Oligopsony – definition and meaning

An oligopsony is a market in which there are few buyers but many suppliers. This makes it a buyer’s market. In an oligopsony, the few buyers are usually large and powerful. Consequently, the buyers exert a considerable influence over the sellers. In fact, in some cases, if they drive down prices, the suppliers have no choice but to comply.

An oligopsony contrasts with an oligopoly, which is a market with few suppliers and lots of buyers. In an oligopoly, the suppliers control the market, and ultimately, prices.

An oligopsony is a form of imperfect competition. Oligopolies, monopolies, and duopolies are also forms of imperfect competition.

A monopoly is a market in which there is just one seller. A market with just two sellers is a duopoly.

Fast-food industry – an oligopsony

In the fast-food industry, for example, there are a few giant buyers. Burger King, McDonald, Wendy’s, and a couple of others in the United States control the meat market.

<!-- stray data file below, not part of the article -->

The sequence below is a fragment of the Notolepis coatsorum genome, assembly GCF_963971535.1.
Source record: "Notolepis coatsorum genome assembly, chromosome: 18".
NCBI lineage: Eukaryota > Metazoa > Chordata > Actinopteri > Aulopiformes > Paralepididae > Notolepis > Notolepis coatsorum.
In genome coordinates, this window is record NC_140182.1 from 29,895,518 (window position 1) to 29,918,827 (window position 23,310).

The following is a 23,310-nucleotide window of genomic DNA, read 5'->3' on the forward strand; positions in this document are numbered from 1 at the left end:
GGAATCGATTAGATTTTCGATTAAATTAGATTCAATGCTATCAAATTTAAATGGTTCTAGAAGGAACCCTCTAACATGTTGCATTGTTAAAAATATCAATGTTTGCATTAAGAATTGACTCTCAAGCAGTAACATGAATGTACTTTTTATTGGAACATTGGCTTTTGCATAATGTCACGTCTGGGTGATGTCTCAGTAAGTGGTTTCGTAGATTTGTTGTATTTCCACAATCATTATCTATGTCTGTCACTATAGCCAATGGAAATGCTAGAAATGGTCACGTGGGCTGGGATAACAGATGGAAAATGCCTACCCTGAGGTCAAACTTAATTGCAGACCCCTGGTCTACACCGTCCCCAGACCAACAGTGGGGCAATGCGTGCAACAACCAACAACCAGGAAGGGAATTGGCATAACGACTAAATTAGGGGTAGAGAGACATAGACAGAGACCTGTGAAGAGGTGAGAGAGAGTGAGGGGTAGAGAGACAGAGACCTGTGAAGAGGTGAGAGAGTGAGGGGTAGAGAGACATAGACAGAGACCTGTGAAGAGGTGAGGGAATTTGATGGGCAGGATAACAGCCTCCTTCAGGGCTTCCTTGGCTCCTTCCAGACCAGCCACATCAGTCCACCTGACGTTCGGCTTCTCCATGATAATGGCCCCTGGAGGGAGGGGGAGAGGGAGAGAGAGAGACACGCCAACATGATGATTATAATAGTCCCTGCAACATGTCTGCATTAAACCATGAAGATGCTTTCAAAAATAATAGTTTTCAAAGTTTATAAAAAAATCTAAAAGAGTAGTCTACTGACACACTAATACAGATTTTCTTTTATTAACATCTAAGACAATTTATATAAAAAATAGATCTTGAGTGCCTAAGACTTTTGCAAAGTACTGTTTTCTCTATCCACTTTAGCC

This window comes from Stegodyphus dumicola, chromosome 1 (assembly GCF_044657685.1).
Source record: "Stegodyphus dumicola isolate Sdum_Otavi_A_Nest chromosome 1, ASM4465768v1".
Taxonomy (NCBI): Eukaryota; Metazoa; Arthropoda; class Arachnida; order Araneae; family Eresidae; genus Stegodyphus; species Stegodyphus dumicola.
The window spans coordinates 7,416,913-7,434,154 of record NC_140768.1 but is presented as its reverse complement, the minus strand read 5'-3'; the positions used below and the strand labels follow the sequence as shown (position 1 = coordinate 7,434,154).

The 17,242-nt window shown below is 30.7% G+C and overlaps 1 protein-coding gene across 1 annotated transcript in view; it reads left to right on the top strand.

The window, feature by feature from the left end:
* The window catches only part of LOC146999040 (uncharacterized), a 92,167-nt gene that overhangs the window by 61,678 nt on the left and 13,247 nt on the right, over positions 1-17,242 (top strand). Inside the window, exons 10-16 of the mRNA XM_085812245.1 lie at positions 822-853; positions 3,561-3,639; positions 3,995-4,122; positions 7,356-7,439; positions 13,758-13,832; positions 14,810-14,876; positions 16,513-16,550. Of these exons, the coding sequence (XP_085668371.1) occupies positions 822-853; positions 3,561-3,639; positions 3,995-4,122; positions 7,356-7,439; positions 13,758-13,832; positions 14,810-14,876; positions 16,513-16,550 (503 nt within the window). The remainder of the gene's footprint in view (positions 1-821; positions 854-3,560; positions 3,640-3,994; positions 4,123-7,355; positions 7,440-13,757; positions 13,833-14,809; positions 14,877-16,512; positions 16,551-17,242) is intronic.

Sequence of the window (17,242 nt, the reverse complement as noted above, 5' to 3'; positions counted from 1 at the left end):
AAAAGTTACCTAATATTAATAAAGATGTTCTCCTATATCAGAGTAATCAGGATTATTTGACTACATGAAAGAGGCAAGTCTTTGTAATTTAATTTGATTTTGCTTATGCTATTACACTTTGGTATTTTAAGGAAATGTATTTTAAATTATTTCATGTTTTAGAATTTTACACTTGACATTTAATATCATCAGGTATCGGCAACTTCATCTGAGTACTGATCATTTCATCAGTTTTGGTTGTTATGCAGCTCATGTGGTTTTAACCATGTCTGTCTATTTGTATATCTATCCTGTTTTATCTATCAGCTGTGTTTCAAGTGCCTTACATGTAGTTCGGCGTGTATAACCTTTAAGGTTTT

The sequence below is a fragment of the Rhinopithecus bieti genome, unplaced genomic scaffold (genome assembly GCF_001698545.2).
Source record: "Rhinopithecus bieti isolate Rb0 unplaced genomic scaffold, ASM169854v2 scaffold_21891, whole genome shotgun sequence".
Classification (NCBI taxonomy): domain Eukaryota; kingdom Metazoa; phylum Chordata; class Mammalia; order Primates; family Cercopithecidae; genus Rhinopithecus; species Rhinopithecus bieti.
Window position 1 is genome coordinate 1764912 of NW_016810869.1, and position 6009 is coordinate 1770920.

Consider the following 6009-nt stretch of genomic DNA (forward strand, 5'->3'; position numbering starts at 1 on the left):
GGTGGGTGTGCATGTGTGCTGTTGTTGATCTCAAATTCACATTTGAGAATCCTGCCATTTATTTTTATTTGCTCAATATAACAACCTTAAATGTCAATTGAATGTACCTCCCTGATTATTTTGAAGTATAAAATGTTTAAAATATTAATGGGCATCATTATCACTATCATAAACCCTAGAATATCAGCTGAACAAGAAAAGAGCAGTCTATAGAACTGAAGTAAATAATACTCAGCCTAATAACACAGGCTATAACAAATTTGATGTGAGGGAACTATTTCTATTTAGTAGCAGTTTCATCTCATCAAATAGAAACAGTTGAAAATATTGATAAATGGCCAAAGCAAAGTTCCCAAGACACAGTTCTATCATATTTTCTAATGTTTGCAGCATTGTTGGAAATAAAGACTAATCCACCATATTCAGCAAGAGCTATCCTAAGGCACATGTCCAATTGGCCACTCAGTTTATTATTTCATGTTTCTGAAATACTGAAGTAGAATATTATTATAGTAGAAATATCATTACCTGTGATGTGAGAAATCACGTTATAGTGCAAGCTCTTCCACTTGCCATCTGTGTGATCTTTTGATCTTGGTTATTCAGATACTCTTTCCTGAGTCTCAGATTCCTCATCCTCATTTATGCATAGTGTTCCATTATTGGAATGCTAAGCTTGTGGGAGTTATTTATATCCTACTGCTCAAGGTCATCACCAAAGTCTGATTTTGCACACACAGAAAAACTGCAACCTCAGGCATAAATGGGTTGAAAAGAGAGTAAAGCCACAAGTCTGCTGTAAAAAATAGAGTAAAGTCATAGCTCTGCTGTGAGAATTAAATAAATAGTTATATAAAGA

The fast-food giants dictate terms when negotiating with their suppliers, i.e., farmers. They even influence labor standards and animal welfare conditions.

Oligopsony - image with explanation and example
Farmers today complain that supermarkets are pushing their prices too low.

Oligopsony – retail grocery

Since the late 1980s, supermarkets in the advanced economies globally have acquired a growing share of the grocery market.

As their market share has grown, so has their influence over suppliers.

Consequently, today, giant supermarket chains dictate what food farmers grow. They also dictate terms with food processing and packaging companies.

In fact, supermarkets impact the lives and incomes of hundreds of millions of people globally.

Additionally, the consolidation of retailers means that they can exercise considerable market power. In some parts of the world, this has led to allegations of illegal and unethical conduct and abuse.

Cocoa and tobacco – few buyers

Cocoa is another example of an oligopsony. Just three companies buy most of the cocoa beans that farmers grow globally. These companies are Barry Callebaut, Archer Daniels Midland, and Cargill.

Most of the cocoa growers are farmers in the third world.

Altria, Lorillard Tobacco, and Brown & Williamson buy nearly 90% of the tobacco that US farmers grow.

According to ft.com/lexicon, an oligopsony exists when:

“When demand for a particular product is dominated by a few buyers, which are therefore able to control prices and output – though they would normally have to take each other’s decisions into account.”